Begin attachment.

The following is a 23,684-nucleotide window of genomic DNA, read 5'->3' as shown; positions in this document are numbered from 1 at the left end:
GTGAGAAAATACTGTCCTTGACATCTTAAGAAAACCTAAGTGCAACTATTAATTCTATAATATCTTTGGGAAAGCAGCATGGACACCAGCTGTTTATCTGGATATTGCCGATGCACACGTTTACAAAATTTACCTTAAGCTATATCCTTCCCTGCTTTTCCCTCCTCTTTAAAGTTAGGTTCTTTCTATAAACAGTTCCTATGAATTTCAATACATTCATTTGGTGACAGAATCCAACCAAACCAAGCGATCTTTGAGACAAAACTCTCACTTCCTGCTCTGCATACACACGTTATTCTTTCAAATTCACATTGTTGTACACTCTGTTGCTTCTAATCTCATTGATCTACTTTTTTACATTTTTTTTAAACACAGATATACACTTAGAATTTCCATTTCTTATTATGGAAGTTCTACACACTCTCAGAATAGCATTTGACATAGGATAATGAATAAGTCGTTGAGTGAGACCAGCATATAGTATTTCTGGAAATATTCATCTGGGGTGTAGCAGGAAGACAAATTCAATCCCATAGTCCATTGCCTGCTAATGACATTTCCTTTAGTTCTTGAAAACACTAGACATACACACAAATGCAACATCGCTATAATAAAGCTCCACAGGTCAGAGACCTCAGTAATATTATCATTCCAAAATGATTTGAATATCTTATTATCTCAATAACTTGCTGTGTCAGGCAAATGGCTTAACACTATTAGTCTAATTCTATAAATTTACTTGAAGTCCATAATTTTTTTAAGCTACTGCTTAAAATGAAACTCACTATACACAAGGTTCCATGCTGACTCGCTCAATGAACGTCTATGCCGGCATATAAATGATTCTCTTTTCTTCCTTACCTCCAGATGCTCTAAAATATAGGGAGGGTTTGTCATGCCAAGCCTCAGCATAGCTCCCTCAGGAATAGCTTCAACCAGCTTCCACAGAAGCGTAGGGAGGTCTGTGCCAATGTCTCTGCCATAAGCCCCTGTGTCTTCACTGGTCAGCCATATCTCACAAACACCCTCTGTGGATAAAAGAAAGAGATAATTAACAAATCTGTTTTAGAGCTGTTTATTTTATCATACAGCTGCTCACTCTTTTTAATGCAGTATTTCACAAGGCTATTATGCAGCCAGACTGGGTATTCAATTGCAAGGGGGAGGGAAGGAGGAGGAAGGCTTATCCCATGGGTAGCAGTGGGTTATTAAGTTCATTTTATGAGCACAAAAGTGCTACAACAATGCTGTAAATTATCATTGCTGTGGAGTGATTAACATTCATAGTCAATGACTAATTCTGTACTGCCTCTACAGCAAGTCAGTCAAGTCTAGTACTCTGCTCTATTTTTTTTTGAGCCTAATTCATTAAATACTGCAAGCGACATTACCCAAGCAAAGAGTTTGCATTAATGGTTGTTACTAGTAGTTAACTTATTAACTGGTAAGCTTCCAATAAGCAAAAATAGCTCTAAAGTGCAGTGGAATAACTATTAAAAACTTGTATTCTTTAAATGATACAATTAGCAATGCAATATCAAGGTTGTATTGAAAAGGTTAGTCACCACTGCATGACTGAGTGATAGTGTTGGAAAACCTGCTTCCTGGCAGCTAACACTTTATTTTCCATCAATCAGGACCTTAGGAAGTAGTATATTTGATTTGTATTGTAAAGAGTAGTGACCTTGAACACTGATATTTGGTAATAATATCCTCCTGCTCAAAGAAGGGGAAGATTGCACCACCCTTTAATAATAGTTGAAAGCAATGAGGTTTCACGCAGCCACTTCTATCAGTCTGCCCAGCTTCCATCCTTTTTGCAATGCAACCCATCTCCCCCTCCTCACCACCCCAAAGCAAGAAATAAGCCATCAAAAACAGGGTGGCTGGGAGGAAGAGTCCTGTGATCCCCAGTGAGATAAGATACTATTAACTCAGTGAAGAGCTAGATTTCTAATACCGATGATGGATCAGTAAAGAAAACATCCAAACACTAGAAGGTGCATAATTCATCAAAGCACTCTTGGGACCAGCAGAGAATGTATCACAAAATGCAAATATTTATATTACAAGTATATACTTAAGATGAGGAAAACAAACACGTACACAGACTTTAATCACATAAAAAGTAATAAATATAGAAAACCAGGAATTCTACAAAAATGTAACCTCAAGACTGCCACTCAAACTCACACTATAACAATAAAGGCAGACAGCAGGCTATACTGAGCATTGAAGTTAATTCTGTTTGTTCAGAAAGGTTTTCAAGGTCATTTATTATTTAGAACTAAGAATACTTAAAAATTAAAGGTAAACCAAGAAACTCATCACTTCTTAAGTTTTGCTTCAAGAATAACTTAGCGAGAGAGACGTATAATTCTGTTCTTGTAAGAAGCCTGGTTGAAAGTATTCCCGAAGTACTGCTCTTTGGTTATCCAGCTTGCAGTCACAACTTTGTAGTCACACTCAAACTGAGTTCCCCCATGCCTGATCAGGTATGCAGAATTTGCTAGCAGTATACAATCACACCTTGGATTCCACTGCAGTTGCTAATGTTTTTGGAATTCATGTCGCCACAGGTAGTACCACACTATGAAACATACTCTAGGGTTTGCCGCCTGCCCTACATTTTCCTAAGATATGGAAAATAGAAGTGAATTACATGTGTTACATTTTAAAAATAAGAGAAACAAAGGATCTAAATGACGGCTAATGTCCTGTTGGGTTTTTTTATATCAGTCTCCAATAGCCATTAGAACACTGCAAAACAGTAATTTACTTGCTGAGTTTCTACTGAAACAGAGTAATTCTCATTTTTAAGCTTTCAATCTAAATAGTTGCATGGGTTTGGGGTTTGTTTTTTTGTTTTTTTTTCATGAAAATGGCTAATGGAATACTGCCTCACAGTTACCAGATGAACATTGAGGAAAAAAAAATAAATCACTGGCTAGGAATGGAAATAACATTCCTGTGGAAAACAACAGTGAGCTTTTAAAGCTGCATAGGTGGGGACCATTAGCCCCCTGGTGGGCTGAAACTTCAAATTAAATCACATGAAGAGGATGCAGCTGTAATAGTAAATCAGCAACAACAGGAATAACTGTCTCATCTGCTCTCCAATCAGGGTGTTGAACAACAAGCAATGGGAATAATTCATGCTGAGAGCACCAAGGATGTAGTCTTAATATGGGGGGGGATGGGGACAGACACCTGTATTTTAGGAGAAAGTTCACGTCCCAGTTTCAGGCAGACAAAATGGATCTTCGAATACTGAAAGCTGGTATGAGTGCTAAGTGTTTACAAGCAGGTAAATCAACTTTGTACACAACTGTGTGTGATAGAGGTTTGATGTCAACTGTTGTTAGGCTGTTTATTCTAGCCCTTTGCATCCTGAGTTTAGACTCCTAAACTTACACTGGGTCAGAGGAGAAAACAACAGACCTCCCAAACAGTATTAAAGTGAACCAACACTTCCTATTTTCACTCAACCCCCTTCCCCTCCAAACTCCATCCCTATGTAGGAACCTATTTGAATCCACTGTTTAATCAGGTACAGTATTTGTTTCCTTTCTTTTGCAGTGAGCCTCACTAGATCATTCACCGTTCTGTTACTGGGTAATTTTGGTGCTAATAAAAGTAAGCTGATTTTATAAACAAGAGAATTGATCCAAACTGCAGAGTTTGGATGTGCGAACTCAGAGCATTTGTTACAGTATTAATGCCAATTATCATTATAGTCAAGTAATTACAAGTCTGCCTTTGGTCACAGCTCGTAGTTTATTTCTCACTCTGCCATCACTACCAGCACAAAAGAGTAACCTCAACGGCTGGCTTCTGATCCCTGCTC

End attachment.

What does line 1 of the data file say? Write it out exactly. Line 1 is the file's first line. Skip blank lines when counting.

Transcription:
The following is a 23,684-nucleotide window of genomic DNA, read 5'->3' as shown; positions in this document are numbered from 1 at the left end: